Packet Inspection Technology And The Cloud

Packet Inspection Technology And The Cloud

Cloud computing technology is transforming our environment, workplaces, as well as organizations by provisioning massive quantities of computing power available to even the smallest companies on a pay-as-you-go basis. The exponential adoption of cloud is a welcome change, however, like coin having two sides, the innovations that have made cloud computing possible also have a slightly darker side. As a foremost, we send e-mails, surf the Web, exchange messages and post comments to blogs, we inevitably leave a digital trail. At every stage of the communication process, no matter how many servers it passes through, established security parameters and protocols act as a watchdog, monitoring the flow of data. This, however, depends on the security tools and preferences.

Packet inspection technology is deeply embedded in firewalls also allows organizations to make security policies for personnel, limiting them in what they can and cannot do over the network, while logging pertinent information and patterns from within contents. For cloud service providers, service-level agreement with their customers play an important part in providing a certain level of service and at the same time enforce an acceptable use policy. This may involve making use of packet inspection to implement certain policies that cover copyright infringements, illegal materials, and unfair use of bandwidth.

(Image Source: Escotal)osi-screenshot

The seven layers of The Open Systems Interconnection (OSI) model; application, presentation, session, transport, network, data link, and physical act as an effort to bring software and hardware vendors along with world’s IT community on a standardized platform. In any case, before venturing into the world of packet inspection, internet protocol (IP) is used to handle routing data between the computers across a network. Essentially, IP sends data in chunks called packets, which are blocks of data that contain addressing information that lets routers and other packet switching devices keep track of information flow on the network. The main concept or purpose behind OSI reference model is to ensure that networks remain more manageable and to tackle the issue of transferring data from one computer to another. Standardization of different systems and their interconnectivity with various hardware was also one of the important objectives. Last but not the least, OSI attempts to build a generalized model for all countries around the globe to follow.

Firewalls predicated on Application-layer, for example, look deeply into network traffic, and setting different rules for network traffic with regards to specific types of data. Application firewalls were the first authentic packet inspection devices, checking the application protocols within the packets themselves, as well as probing for patterns or keywords in the data they contain. Certainly, the utilization of sizable voluminous data analytics would be an amendment on some of the systems presently utilized by corporations for data analytics purposes. As we progress into the future, the importance and usage of packet inspection in terms of software and hardware is bound to increase. The fact remains that cloud computing technology, as flexible, powerful, and automated as it may seem, is only as good as the people who utilize it—both in terms of performance and privacy.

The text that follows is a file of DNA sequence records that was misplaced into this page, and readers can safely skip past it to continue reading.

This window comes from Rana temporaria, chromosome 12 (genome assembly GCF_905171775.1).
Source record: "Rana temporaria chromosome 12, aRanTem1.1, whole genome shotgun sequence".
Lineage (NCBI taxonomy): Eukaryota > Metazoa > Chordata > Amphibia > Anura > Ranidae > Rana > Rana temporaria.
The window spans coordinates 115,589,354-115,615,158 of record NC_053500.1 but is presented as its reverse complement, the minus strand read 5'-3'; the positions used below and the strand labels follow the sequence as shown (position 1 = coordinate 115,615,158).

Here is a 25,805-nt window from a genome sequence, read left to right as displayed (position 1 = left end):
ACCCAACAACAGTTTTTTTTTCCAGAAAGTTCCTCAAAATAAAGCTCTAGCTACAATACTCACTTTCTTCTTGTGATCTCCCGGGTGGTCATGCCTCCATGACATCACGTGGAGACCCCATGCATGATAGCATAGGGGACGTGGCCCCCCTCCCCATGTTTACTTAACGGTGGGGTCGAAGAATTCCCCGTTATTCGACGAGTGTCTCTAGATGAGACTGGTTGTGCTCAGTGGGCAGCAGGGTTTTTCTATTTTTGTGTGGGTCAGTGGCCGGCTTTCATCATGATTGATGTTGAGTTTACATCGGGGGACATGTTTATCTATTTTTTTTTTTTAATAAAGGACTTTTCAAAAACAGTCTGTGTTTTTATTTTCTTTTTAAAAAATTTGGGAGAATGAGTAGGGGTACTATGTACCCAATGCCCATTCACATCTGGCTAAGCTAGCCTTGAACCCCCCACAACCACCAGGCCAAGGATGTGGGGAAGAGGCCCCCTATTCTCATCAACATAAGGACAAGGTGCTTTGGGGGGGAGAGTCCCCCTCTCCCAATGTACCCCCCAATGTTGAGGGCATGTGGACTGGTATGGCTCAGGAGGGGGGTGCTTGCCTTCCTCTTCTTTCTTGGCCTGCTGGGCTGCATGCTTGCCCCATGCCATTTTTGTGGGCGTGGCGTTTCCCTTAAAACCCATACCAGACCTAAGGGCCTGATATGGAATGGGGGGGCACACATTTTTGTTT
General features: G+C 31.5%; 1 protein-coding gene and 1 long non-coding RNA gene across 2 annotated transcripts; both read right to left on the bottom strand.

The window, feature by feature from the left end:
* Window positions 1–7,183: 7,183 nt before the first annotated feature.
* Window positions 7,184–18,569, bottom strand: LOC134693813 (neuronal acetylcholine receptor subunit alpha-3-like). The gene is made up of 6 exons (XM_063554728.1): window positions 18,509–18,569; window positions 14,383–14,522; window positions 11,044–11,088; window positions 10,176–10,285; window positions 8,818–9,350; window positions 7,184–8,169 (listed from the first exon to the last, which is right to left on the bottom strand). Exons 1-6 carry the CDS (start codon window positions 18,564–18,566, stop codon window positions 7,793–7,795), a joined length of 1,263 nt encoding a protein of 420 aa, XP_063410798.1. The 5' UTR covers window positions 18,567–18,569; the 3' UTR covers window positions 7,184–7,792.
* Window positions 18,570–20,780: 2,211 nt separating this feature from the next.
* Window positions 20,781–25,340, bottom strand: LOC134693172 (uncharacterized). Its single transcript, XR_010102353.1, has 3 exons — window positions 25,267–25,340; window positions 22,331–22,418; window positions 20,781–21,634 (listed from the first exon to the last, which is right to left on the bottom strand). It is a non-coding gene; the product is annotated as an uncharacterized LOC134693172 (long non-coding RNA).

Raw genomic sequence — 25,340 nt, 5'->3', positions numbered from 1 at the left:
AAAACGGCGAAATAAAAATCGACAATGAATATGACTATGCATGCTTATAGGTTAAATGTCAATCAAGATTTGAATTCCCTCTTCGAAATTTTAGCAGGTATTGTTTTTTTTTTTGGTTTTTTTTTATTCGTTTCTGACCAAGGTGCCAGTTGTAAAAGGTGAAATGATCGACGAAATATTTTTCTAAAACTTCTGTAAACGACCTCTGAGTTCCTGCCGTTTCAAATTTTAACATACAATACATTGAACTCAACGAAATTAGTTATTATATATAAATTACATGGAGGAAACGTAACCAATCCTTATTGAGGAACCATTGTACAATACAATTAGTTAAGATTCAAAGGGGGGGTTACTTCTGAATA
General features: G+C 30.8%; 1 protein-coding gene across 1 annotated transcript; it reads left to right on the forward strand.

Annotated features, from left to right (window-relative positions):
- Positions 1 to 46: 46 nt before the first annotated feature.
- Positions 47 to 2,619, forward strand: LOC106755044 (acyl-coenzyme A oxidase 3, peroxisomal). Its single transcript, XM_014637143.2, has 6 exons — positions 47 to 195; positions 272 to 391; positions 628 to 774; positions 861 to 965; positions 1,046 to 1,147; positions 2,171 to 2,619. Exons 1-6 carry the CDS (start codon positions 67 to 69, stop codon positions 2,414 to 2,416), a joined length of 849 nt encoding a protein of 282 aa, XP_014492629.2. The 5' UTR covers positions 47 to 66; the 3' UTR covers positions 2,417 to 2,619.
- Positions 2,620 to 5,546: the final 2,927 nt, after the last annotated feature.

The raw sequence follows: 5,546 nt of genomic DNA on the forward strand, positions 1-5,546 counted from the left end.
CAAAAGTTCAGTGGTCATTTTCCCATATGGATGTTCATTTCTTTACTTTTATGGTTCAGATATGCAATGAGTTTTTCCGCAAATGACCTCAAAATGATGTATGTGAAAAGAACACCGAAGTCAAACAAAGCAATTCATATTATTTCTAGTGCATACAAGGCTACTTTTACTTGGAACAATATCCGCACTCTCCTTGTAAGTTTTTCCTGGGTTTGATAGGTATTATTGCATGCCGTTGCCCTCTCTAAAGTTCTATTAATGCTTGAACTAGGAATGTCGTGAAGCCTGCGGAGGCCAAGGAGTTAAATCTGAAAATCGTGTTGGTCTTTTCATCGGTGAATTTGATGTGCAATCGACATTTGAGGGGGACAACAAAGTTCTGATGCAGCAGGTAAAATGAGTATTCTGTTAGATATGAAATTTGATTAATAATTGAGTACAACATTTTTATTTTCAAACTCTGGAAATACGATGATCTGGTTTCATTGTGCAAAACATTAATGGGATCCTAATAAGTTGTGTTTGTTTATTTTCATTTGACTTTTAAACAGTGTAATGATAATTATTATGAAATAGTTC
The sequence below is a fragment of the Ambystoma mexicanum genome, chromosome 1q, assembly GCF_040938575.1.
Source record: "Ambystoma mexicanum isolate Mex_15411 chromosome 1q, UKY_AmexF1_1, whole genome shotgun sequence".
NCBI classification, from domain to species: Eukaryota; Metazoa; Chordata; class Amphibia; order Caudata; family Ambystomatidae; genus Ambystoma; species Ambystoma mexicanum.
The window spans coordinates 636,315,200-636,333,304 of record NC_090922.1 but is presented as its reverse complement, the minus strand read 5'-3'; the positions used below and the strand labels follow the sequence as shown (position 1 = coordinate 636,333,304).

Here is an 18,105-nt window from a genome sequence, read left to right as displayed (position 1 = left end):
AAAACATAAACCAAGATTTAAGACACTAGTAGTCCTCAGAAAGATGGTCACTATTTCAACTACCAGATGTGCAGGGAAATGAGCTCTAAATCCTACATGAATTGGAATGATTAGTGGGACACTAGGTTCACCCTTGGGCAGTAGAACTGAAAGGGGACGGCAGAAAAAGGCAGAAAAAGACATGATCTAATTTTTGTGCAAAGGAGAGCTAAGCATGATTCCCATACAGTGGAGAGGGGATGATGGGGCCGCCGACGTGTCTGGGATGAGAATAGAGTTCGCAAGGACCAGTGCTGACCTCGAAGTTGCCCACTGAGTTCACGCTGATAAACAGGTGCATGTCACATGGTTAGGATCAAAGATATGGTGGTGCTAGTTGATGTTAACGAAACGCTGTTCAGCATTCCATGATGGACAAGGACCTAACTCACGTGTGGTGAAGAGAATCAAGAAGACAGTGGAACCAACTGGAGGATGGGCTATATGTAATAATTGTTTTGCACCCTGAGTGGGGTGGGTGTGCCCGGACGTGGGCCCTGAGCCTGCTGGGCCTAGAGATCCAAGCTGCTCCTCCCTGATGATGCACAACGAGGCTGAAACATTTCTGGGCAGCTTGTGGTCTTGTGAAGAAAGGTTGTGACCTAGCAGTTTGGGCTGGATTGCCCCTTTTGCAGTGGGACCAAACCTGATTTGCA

By Syed Raza

Syed Raza

With over 20 years of combined experience in the fields Law, Management, and IT, Syed has impeccable reviewing and strong editing skills with a long track record of writing technical, legal, and management articles that make readers stop and think.. Being a serial entrepreneur and attorney, he provides consultancy and project management in e-Discovery issues in complex civil litigation. As, a trial attorney with significant experience in matters relating to patent infringement, defense and prosecution in the pharmaceutical industry, contracts disputes, real estate, criminal matters, and international human rights law. Syed provides guidance and counsel to attorneys and clients on all aspects of discovery, including information management, data preservation and collection, early case assessment, comprehensive managed review and production. He also holds a PhD (management sciences) and MBA degree as well.

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